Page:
Most people know that most living organisms have more than one name. Scientists often stick to scientific names, two-word names that are attached to individual described species. Every scientist uses the same scientific name when referring to a species, regardless of the country he/she lives in. However, the scientific name of an animal is sometimes hard for a non-scientist to say or remember. Consider the predaceous diving beetle Thermonectus marmoratus. Look at how long that name is! It’s a mouthful for most people, so a common name is often used in its place: the sunburst beetle. Sunburst beetle rolls off the tongue a lot more easily than Thermonectus marmoratus and it’s a lot easier to remember for someone who doesn’t work with scientific names on a regular basis.
There are problems with using common names though. Think about some of the many common names that members of the aquatic bug family Gerridae have: water striders, water skaters, water skimmers, Jesus bugs, pond skaters, and pond skimmers are just a few. Now imagine two people from different areas discussing the aquatic insects that live in or on their farm ponds over the phone. Maybe they both like the gerrids best, the long-legged bugs that live on the surface of the water. However, if one person calls them water skaters and the other calls them Jesus bugs, they might never realize that they’re talking about the same insect!
I get a lot of questions about June bugs from non-entomologists. (In spite of the “bug” in their name, June bugs are actually beetles in the scarab family.) They are a prime example of how using the common name for an insect can cause massive confusion! That’s because most regions of the United States have their own ideas about what a June bug is, so any one person’s June bug can be completely different from another’s. I realized this at a very early age, long before I decided I wanted to become an entomologist, so let me use my own experience as an example of just how confusing the name “June bug” can be.
My father spent nearly his entire childhood in North Carolina. In his part of North Carolina, June bug was the common name assigned to the Japanese beetle, an invasive green and brown scarab beetle in the area. For my dad, June bugs will always be green scarabs because that’s what he grew up with. My dad eventually ended up living in Arizona, so he naturally assigned the name June bug to another common green scarab, the fig beetle. When I was very young, my dad taught me that these were June bugs (pardon the abysmal quality – today’s photos are very old, but I hope to replace them with better ones soon):
They might look like the June bugs my dad grew up with, but my June bugs are not my dad’s June bugs! His June bug is an invasive species while mine is a native. His has mostly brown elytra while mine has mostly green elytra. My June bug is bigger than my dad’s June bug. They have the same name, but they’re not the same species. You can see where the common name confusion comes into play! Geographic differences make a huge difference when it comes to assigning common names to species. If two people from the same immediate family think of two different beetles when they hear the name June bug, it’s no wonder so many people are confused!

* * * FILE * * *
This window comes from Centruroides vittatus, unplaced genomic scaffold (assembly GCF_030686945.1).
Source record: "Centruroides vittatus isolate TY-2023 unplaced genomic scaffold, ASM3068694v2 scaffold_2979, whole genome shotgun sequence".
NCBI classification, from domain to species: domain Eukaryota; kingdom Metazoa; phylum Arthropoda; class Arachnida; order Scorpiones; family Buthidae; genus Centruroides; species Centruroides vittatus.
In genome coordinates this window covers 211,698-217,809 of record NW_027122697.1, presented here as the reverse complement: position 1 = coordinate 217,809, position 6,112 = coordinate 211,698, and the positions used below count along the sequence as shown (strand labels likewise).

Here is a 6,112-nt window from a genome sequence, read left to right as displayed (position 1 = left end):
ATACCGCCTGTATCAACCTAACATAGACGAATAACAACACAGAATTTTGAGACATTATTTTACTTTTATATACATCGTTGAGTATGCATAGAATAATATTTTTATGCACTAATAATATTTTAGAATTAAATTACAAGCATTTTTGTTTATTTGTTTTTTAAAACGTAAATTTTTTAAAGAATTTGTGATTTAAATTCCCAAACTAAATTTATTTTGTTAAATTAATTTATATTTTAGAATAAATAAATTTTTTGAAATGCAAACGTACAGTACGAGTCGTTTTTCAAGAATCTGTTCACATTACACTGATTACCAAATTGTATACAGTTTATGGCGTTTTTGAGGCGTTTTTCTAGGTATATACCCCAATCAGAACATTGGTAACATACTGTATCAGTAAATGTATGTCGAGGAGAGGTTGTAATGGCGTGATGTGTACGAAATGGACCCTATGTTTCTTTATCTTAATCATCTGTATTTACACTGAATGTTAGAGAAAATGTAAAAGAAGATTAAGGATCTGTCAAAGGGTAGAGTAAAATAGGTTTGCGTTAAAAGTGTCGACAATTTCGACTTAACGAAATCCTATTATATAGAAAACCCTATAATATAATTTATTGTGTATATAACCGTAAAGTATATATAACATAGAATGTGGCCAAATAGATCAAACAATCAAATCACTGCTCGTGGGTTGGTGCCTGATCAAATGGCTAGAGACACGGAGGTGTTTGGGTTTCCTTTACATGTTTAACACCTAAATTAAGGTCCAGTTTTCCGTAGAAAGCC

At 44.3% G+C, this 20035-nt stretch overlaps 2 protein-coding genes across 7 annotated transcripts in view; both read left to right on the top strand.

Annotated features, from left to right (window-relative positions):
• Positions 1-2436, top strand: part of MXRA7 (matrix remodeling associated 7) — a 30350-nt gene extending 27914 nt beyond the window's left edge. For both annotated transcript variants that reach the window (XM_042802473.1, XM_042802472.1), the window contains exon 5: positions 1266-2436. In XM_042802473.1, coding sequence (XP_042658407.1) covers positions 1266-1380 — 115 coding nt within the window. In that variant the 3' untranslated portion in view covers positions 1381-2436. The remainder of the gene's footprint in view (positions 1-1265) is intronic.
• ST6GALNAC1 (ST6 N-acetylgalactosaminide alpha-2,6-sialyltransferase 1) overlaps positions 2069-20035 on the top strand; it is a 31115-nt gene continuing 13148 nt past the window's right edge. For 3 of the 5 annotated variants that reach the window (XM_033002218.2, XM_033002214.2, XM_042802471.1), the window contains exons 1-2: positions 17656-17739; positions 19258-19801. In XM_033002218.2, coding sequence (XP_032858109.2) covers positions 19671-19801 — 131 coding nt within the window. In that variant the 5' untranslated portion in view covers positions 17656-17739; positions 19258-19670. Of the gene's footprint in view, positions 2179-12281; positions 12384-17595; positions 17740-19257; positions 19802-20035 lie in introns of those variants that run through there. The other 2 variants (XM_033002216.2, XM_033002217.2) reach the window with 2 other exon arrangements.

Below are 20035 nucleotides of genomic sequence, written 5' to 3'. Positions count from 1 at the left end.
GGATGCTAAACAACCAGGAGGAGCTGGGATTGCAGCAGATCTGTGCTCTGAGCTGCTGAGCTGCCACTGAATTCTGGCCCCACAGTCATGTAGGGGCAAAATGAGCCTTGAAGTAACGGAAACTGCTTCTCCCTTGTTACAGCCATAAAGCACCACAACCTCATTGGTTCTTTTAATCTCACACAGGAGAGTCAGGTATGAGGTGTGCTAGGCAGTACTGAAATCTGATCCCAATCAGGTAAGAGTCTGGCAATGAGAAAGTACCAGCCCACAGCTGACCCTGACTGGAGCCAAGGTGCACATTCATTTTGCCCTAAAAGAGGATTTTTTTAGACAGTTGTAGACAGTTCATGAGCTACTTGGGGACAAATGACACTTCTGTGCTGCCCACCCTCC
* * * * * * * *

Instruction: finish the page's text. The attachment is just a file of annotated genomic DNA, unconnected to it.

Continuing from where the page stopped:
Now let’s complicate matters even further. My mother grew up in Missouri. In her part of the country, June bugs are beetles that look a lot like this:
I didn’t know that this was a June bug to my mom until I was 9 or 10 years old and we were visiting our family in Kansas. My sister and I were playing with the beetles we called potato bugs (i.e., the little brown scarabs, my dad’s name for them) that were crawling on the window screen under the porch light and my mom slipped and called them June bugs and not potato bugs for the first time. My sister and I were so confused! Weren’t June bugs those big metallic green beetles we had back in Arizona? My mom had to explain that our dad called the green scarabs June bugs, but the little brown scarabs were June bugs to her. We had no idea that such a thing was possible! How could one name be applied to two completely different insects in two completely different areas?
It wasn’t until much later that I realized that I didn’t even have the same June bug as my dad. The same June bug as my sister, yes. The same June bug as nearly every other kid I’ve talked to in Tucson, yes. We all grew up in the same city, so we share the same June bug. But my June bug isn’t my dad’s June bug because he grew up in a different place. My mom’s June bug is very different from both my June bug and my dad’s June bug because she grew up in yet another place. Ultimately, it all boils down to this: there isn’t a single June bug! In fact, the common name likely applies to 50 or more different species of scarab beetles.
Now that I’m an entomologist and people ask me what a June bug is, I ask them what color they think a June bug is before I give them an answer. Nearly everyone I’ve polled thinks that June bugs are either green or brown, though the size of the green or brown scarab varies a lot according to where the person grew up. I then explain exactly what I’ve written here: that June bug is a common name that is applied to a variety of scarab beetles, usually green or brown, and that one person’s June bug can be very different from the next depending on where they grew up. I actually love the June bug question because it lets me discuss the problems associated with using common names. Common names have their place for sure, but they also cause confusion. I think it’s good for people to be aware of that.
And just because I’m curious, I’ll finish with a quick poll:
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